Years ago, we used to hold preschool teachers responsible for preparing children for school. Today, we realize that early learning begins at home with babies and their families. Yet, many families of young children need information and support to nurture their children's learning and to navigate the early years of their children's development. The most effective early childhood programs are built around a commitment to family-staff partnerships that focus on both the child and the parent. With the proliferation of Birth to 5 programs, collaborative teams of families and practitioners typically partner to ensure that children are ready for school. A specialized team that includes therapists and/or infant/family mental health specialists is often needed for children at high risk for developmental delays or with disabilities who may need extra support.Read More
KIPS Blog: Parenting Assessment in Practice & Research
Tags: Parenting Assessment, parent-child relationship, school readiness, early intervention, engagement-parent, family, community, family support-partnership-services, Getting Ready model, children with disabilities
The Robert Wood Johnson Foundation (RWJ) just released an exciting research review. Decades of research prove that children begin learning from the first day of their lives. Thus, parents are the prime drivers of early development, which lays the foundation for lifelong learning. As we’ve argued in previous blogs (1, 2, 3, 4), it stands to reason that supporting parents to nurture their children’s early experiences will enhance children’s readiness for school and social skills, decrease children’s behavior problems, and strengthen academic success. A new research report from RWJ asks “What Works” under the umbrella of parent engagement. As you can see from the report title,Parent Engagement Practices Improve Outcomes for Preschool Children, it focuses on the ultimate goal of improving children’s outcomes.Read More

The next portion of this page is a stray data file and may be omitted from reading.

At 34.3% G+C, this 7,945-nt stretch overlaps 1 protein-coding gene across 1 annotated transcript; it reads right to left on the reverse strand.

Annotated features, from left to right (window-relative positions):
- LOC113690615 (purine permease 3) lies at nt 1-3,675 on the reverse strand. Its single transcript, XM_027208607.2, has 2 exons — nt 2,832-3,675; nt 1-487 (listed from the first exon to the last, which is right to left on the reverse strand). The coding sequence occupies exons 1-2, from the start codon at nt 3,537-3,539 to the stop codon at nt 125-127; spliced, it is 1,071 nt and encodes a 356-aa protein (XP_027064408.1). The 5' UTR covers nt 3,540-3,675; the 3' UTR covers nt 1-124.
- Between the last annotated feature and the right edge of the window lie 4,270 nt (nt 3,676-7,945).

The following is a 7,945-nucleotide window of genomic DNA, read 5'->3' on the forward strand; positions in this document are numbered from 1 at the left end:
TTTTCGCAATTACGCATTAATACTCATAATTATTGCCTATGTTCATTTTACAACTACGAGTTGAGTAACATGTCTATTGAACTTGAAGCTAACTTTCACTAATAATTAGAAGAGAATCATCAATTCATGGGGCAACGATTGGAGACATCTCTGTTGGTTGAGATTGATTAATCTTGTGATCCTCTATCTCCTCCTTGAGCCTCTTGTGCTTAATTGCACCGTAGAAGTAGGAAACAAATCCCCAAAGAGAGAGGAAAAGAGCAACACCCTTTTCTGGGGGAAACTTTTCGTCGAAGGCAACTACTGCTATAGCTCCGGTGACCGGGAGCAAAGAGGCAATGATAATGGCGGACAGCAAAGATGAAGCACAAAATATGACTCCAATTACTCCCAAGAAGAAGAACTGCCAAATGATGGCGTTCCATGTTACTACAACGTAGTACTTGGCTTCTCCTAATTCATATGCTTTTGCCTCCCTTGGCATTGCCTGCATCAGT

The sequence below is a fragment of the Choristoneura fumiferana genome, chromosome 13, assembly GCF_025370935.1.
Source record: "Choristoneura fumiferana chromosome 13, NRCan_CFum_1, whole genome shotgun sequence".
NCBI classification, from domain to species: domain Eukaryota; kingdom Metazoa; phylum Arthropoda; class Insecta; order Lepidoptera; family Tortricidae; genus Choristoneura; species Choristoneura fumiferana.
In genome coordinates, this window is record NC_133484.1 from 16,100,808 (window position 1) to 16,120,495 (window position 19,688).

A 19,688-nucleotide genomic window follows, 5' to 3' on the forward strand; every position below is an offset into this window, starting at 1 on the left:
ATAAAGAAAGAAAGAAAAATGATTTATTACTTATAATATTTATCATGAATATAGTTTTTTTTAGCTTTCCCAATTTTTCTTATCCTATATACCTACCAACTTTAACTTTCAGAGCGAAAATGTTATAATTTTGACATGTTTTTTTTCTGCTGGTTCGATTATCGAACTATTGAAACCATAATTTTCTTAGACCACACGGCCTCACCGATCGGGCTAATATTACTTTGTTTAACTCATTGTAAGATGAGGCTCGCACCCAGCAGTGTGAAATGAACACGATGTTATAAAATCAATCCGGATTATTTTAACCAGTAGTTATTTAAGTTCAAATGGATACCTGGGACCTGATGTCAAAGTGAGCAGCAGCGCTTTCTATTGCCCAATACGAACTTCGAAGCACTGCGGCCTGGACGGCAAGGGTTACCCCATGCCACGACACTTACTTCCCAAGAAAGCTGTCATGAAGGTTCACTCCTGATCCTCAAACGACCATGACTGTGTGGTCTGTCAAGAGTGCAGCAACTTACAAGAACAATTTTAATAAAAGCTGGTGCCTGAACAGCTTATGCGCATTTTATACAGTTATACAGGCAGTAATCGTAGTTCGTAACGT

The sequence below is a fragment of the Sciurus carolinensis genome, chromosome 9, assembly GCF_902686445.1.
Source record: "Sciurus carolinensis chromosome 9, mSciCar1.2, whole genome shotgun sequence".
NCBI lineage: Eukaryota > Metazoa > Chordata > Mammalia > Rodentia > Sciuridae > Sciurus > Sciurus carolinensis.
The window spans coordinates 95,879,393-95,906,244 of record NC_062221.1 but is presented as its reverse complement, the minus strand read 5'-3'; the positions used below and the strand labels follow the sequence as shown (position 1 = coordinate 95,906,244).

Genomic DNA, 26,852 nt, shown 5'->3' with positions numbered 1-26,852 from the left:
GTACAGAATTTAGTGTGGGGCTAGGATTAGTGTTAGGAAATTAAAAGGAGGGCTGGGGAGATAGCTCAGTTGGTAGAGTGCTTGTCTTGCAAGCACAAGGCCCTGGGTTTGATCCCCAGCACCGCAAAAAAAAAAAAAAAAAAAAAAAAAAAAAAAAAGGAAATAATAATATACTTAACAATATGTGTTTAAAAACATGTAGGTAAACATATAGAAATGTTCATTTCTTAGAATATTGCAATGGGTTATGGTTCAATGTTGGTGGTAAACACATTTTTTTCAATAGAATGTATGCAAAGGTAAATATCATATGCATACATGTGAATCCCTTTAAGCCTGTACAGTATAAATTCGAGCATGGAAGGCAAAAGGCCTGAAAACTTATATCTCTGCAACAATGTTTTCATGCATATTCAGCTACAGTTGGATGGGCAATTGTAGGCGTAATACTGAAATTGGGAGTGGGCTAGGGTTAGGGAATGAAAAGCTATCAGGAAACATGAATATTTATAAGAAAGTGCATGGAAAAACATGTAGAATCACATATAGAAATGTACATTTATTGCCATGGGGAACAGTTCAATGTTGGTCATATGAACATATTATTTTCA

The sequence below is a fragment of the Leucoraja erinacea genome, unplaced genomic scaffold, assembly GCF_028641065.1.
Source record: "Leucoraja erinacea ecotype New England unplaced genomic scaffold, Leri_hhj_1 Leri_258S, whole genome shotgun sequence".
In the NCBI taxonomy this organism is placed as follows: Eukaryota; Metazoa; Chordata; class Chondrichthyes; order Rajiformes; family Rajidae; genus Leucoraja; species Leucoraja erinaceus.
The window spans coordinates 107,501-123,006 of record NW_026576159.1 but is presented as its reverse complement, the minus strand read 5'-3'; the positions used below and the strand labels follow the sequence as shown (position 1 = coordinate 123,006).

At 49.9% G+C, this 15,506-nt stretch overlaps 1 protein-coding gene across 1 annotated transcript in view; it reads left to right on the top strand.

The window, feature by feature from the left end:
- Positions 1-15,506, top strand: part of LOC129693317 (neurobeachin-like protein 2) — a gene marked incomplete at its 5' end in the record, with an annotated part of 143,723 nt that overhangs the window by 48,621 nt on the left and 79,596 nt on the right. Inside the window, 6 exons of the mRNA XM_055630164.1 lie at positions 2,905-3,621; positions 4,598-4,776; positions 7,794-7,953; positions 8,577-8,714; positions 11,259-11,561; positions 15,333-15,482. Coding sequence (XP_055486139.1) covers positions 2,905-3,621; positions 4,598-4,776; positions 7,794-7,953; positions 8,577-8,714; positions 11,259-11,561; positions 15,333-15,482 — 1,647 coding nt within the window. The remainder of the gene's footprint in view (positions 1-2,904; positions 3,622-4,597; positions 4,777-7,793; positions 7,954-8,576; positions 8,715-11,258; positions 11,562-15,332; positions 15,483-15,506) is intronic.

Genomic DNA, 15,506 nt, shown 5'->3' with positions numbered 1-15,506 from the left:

I started my career doing nutrition research in the laboratory of Dr. Lucille Hurley, who was famous for her work on the impact of nutritional deficiencies on development. While working with her I came to not only know the literature on how nutrient deficiencies can impair development, but saw the dramatic impact with my own eyes. Thus, the overwhelming literature showing that breastfeeding results in improved cognitive development came as no surprise. Yet, I have to admit to being surprised again by the power of parenting. A recent report concludes that the well-documented impact of breastfeeding on cognitive development is actually a proxy for parenting.
I just read a very exciting research paper, so excuse me if I gush some about the work of Helen Neville and colleagues from the University of Oregon. In their paper, Family-based training program improves brain function, cognition, and behavior in lower socioeconomic status preschoolers, (July 1, 2013, Proceedings of the National Academy of Sciences), they report results that have profound implications for closing the achievement gap of young children from low income families.